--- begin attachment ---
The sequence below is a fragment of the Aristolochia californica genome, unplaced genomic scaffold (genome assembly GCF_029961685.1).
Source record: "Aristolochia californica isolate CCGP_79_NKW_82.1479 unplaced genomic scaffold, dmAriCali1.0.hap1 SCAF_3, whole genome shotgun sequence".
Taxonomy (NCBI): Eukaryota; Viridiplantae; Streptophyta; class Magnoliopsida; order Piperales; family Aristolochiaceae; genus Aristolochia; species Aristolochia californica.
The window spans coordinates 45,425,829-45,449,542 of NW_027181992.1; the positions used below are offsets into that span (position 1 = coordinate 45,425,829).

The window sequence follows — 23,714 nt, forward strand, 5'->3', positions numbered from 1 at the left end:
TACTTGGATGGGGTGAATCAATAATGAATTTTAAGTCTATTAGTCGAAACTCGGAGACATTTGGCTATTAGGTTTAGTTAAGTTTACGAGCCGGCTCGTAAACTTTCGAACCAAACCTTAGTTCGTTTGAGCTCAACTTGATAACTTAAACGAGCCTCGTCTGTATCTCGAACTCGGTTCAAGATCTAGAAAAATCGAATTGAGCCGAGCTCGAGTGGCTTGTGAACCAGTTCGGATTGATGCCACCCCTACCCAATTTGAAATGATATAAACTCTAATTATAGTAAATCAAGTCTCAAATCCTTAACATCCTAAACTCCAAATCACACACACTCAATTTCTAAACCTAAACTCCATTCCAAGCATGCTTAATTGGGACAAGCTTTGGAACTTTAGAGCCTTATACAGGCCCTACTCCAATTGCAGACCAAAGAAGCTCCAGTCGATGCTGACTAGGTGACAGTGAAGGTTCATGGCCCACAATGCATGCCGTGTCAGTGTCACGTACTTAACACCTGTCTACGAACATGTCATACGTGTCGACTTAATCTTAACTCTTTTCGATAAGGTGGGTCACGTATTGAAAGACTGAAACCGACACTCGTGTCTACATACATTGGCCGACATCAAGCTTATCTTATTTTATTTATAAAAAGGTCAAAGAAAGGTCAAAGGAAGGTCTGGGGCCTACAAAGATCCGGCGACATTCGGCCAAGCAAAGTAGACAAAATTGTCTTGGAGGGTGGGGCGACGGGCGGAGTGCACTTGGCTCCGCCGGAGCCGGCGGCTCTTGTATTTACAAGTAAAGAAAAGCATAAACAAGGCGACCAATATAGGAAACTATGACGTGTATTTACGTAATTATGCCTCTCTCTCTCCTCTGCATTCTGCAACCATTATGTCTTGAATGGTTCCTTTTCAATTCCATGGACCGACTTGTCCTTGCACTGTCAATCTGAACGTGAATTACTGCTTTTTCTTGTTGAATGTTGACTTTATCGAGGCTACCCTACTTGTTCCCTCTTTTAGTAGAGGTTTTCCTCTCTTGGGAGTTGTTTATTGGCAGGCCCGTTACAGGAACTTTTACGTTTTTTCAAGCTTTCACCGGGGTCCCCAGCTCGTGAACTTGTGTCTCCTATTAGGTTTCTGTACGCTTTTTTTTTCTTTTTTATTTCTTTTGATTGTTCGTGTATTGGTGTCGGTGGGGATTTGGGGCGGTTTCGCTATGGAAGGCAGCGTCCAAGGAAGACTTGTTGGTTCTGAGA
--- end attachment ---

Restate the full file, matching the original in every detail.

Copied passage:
The sequence below is a fragment of the Aristolochia californica genome, unplaced genomic scaffold (genome assembly GCF_029961685.1).
Source record: "Aristolochia californica isolate CCGP_79_NKW_82.1479 unplaced genomic scaffold, dmAriCali1.0.hap1 SCAF_3, whole genome shotgun sequence".
Taxonomy (NCBI): Eukaryota; Viridiplantae; Streptophyta; class Magnoliopsida; order Piperales; family Aristolochiaceae; genus Aristolochia; species Aristolochia californica.
The window spans coordinates 45,425,829-45,449,542 of NW_027181992.1; the positions used below are offsets into that span (position 1 = coordinate 45,425,829).

The window sequence follows — 23,714 nt, forward strand, 5'->3', positions numbered from 1 at the left end:
TACTTGGATGGGGTGAATCAATAATGAATTTTAAGTCTATTAGTCGAAACTCGGAGACATTTGGCTATTAGGTTTAGTTAAGTTTACGAGCCGGCTCGTAAACTTTCGAACCAAACCTTAGTTCGTTTGAGCTCAACTTGATAACTTAAACGAGCCTCGTCTGTATCTCGAACTCGGTTCAAGATCTAGAAAAATCGAATTGAGCCGAGCTCGAGTGGCTTGTGAACCAGTTCGGATTGATGCCACCCCTACCCAATTTGAAATGATATAAACTCTAATTATAGTAAATCAAGTCTCAAATCCTTAACATCCTAAACTCCAAATCACACACACTCAATTTCTAAACCTAAACTCCATTCCAAGCATGCTTAATTGGGACAAGCTTTGGAACTTTAGAGCCTTATACAGGCCCTACTCCAATTGCAGACCAAAGAAGCTCCAGTCGATGCTGACTAGGTGACAGTGAAGGTTCATGGCCCACAATGCATGCCGTGTCAGTGTCACGTACTTAACACCTGTCTACGAACATGTCATACGTGTCGACTTAATCTTAACTCTTTTCGATAAGGTGGGTCACGTATTGAAAGACTGAAACCGACACTCGTGTCTACATACATTGGCCGACATCAAGCTTATCTTATTTTATTTATAAAAAGGTCAAAGAAAGGTCAAAGGAAGGTCTGGGGCCTACAAAGATCCGGCGACATTCGGCCAAGCAAAGTAGACAAAATTGTCTTGGAGGGTGGGGCGACGGGCGGAGTGCACTTGGCTCCGCCGGAGCCGGCGGCTCTTGTATTTACAAGTAAAGAAAAGCATAAACAAGGCGACCAATATAGGAAACTATGACGTGTATTTACGTAATTATGCCTCTCTCTCTCCTCTGCATTCTGCAACCATTATGTCTTGAATGGTTCCTTTTCAATTCCATGGACCGACTTGTCCTTGCACTGTCAATCTGAACGTGAATTACTGCTTTTTCTTGTTGAATGTTGACTTTATCGAGGCTACCCTACTTGTTCCCTCTTTTAGTAGAGGTTTTCCTCTCTTGGGAGTTGTTTATTGGCAGGCCCGTTACAGGAACTTTTACGTTTTTTCAAGCTTTCACCGGGGTCCCCAGCTCGTGAACTTGTGTCTCCTATTAGGTTTCTGTACGCTTTTTTTTTCTTTTTTATTTCTTTTGATTGTTCGTGTATTGGTGTCGGTGGGGATTTGGGGCGGTTTCGCTATGGAAGGCAGCGTCCAAGGAAGACTTGTTGGTTCTGAGA